At least nine people were killed in the NCR region, including six in Delhi, as a massive thunder storm lashed the region crippling road traffic, metro services and flight operations and hitting power supply.
Delhi Police said six people died and 13 were injured in various areas of the city in accidents like felling of trees, collapse of walls and electrocution following the storm which was accompanied by winds at a speed of over 90 kmph.
Met department termed the storm as "cumulonimbus" and attributed it to western disturbance over Pakistan.
NCR areas of east Delhi, Noida and Ghaziabad were most affected by the storm.
Thousands of people were stranded outside Metro stations and on roads as traffic almost came to a halt due the storm and high-speed dusty winds blowing at a speed of over 90 kmph.
Met office said similar weather conditions are likely to persist for over the next two days.
At least 12 flights were diverted due to the storm, an IGI official said.
The city saw massive traffic jams as the storm uprooted trees snapping power lines in many areas and affecting traffic lights leading to chaos on the streets.
"The cumulonimbus brings tall thunderstorms and dusty winds with a speed of over 92 kmph and are caused because of western disturbance, which is currently over Pakistan.
"The meeting of cold air and hot air on the Indo-Gangetic plains causes low pressure area and also lot of instability. This results in severe thunderstorm," IMD Director General L S Rathore said.
The storm affected northeast Haryana and the NCR. But parts of east Delhi, Noida and Ghaziabad were affected the most, he said.
"This phenomena is likely to continue for the next two days," Rathore said.
The maximum temperature recorded today was 42.8 degree Celsius while the minimum was 29.1 degree.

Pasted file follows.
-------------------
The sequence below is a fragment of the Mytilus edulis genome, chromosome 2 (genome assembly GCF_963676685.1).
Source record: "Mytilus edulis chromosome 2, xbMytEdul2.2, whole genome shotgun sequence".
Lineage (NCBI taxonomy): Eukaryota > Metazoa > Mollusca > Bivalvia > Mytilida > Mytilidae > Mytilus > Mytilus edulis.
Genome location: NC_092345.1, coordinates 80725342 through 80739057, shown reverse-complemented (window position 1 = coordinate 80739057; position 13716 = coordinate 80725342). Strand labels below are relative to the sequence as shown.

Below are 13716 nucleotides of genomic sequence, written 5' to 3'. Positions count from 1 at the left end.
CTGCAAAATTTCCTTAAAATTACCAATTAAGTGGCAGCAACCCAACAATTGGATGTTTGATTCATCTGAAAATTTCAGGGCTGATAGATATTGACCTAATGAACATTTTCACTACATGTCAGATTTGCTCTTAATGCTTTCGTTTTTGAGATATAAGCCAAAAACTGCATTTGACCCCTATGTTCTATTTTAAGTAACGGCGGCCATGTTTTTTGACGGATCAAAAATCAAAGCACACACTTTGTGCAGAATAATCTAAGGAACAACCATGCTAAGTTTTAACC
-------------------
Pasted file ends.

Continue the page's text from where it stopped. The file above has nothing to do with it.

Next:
Metro train services were also disrupted for about an hour due to power failure caused by the storm, inconveniencing thousands of commuters.
"Metro services were disrupted due to failure/erratic power supply from Delhi Transco Limited (DTL) to Delhi Metro's receiving sub stations (RSS) across the network, which in turn feed power to Metro system for running the trains and stations," said Anuj Dayal, DMRC Executive Director (Corporate Communications).
At some locations including Janakpuri and Inderlok material like tin sheet and pipes got entangled into the OHE (Overhead Electrification Wire) due to the dust storm, making train movement impossible.
Passengers were stranded at various metro stations and even asked to de-board the trains at various locations until normal power supply was resumed.
The train services, however, resumed from 6 PM onward after resumption of power supply from DTL and clearance of all material from the OHE wire by DMRC engineers.
However, even after normal services were restored, it took a lot of time to clear the backlog of stranded passengers. Long queues were seen at metro stations.
"I was waiting at Janakpuri metro station for more than an hour. Even after metro services were restored, I could not get into the first two trains as they were jam-packed," said Kriti Mistry, a student